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|Title:||Electromagnetic field effects in Drosophila melanogaster|
|Presented at:||University of Leicester|
|Abstract:||Many higher animals have evolved the ability to use the Earth’s magnetic field, particularly for orientation. However, the biophysical mechanism by which magnetoreception is achieved remains elusive. One theoretical model (the radical pair mechanism - RPM) proposes that the geomagnetic field is perceived by chemical reactions involving the blue-light photoreceptor Cryptochrome (CRY). Recent evidence supports the RPM in Drosophila melanogaster and reveals a mechanistic link with the circadian clock. Here I have confirmed, albeit with rather different results, that a low frequency electromagnetic field (AC-EMF) along with a Static Field (SF) exposure does affect circadian and activity behaviour in the fruit fly. Furthermore, I have developed two new assays to investigate the effects of EMF in Drosophila melanogaster, negative geotaxis and an additional light wavelength preference assay, revealing a net CRY-dependent response. My data support the idea of CRY mediated magnetoreception, thereby indirectly supporting the RPM. Furthermore, I provide some striking new results that challenge our view that only the canonical clock neurons contribute to behavioural rhythms in Drosophila melanogaster.|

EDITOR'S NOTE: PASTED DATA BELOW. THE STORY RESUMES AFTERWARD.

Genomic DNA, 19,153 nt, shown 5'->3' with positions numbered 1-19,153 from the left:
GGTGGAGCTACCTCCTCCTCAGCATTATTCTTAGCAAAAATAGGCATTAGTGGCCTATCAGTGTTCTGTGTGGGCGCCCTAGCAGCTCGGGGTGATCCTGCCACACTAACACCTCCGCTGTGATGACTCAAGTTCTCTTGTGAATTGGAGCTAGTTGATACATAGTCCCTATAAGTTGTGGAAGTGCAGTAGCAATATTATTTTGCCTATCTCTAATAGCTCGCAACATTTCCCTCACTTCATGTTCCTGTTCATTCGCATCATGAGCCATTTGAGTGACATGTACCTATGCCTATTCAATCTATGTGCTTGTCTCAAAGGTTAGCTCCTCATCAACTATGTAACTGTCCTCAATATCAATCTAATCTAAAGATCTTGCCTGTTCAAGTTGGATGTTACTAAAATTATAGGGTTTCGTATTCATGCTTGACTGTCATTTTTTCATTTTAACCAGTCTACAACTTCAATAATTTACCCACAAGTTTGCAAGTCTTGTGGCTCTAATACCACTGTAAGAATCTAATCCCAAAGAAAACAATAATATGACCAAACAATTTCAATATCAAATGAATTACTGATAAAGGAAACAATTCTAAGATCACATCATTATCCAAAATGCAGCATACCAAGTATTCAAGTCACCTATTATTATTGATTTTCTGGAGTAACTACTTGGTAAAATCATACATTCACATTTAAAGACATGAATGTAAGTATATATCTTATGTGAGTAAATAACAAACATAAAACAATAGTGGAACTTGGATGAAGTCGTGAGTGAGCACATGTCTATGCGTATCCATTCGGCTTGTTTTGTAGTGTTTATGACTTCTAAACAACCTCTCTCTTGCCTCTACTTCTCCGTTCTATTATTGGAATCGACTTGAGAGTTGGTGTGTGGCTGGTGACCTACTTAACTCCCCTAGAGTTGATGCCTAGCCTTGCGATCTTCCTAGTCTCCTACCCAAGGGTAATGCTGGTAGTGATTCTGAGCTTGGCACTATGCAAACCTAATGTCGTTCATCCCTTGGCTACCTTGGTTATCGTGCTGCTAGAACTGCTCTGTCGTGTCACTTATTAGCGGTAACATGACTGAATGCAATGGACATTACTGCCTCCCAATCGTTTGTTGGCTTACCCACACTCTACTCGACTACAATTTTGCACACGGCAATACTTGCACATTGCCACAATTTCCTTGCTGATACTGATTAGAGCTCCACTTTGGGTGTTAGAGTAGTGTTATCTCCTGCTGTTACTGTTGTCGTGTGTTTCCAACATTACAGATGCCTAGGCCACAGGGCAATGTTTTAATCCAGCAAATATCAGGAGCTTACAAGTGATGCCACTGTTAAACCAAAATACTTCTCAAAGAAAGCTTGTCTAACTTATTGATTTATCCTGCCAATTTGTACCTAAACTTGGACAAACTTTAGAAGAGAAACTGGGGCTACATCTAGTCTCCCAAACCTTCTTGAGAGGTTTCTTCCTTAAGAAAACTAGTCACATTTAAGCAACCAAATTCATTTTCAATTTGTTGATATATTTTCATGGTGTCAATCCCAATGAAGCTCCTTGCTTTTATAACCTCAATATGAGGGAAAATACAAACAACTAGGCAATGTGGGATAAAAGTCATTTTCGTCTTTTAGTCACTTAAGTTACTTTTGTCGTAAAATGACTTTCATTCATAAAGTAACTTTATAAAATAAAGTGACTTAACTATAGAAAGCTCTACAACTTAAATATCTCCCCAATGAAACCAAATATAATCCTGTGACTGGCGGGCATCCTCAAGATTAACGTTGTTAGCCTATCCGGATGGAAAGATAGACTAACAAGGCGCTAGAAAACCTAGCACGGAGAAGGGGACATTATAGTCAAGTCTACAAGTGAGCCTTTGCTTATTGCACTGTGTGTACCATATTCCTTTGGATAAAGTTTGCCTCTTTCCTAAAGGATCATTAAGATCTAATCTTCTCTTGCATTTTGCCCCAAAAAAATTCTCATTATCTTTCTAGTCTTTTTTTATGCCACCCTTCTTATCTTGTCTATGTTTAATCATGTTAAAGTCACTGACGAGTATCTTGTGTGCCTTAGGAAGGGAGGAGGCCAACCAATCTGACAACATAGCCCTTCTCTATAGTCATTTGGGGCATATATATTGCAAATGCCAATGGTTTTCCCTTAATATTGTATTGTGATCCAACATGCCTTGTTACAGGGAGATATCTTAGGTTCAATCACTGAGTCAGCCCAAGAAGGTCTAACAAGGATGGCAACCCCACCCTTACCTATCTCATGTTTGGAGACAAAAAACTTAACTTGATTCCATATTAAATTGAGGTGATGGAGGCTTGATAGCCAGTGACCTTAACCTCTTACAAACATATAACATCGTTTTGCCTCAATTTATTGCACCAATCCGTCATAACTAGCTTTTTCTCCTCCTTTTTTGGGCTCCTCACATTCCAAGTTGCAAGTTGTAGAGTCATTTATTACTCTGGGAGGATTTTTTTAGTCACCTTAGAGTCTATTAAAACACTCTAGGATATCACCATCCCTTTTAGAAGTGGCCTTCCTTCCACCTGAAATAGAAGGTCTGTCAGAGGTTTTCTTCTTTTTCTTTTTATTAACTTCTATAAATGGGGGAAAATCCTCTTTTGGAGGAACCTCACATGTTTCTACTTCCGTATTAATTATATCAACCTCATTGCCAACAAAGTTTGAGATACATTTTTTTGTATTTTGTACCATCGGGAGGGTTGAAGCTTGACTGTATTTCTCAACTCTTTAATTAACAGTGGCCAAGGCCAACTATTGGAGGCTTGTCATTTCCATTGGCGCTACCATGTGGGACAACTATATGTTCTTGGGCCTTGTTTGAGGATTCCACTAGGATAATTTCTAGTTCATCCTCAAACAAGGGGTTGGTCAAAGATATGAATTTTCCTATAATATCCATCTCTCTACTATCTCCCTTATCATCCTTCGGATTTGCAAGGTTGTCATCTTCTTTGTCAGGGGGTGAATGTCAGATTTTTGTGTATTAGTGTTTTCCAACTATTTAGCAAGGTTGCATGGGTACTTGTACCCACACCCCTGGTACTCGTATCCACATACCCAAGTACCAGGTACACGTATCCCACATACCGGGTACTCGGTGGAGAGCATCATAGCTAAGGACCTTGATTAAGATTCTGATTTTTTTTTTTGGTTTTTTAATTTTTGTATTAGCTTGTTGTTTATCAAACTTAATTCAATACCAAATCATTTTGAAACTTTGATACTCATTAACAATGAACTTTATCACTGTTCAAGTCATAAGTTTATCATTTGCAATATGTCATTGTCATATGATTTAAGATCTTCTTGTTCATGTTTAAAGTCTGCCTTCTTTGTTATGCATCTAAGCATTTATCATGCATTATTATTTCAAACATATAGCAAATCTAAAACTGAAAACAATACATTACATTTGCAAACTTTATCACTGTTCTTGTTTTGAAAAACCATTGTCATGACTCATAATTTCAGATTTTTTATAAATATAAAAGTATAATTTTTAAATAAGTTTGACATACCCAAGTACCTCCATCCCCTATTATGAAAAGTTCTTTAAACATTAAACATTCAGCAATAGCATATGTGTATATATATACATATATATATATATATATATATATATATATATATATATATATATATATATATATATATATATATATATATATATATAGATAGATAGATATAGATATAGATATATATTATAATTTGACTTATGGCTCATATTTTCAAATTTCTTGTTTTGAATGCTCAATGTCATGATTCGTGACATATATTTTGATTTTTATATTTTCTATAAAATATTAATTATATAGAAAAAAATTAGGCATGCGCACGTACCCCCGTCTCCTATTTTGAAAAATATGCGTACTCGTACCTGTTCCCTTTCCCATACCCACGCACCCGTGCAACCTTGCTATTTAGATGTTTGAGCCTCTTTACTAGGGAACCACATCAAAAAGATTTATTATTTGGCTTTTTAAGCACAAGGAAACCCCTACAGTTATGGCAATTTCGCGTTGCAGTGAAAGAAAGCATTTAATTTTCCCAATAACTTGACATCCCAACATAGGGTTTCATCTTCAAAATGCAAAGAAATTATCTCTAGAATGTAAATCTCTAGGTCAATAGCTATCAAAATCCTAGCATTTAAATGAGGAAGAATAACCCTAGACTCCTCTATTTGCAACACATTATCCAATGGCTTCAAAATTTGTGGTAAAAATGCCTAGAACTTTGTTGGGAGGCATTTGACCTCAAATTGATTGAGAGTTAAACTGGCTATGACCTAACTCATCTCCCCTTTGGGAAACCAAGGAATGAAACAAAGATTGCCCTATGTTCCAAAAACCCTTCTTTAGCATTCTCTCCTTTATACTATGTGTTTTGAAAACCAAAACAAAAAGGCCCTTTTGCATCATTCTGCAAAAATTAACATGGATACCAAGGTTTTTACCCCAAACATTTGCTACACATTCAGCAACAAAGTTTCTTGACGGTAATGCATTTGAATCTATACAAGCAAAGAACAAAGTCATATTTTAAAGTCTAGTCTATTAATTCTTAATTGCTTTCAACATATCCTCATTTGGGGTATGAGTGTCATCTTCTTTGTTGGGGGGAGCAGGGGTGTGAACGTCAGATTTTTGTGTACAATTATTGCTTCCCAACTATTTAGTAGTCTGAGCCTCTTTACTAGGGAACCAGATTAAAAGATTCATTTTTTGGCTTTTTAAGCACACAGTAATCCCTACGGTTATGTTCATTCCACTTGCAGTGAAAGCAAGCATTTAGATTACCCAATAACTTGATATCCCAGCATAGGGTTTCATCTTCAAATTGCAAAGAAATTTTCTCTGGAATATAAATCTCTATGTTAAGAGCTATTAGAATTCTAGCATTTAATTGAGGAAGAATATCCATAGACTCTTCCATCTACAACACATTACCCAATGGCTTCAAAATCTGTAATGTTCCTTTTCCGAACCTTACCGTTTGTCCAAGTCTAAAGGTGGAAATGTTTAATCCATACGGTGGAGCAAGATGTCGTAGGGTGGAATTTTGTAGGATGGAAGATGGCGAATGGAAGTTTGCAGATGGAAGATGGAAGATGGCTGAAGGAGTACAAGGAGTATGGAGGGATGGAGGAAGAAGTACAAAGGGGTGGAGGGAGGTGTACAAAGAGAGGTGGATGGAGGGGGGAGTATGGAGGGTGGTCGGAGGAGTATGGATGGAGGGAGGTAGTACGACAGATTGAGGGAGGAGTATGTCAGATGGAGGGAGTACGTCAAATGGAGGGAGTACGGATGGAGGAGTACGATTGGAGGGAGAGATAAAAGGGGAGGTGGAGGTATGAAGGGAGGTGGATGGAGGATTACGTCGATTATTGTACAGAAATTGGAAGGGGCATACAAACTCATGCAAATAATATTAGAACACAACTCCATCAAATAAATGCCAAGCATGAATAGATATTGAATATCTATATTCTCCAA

|Rights:||Copyright © the author. All rights reserved.|
|Appears in Collections:||Leicester Theses|
Theses, Dept. of Genetics
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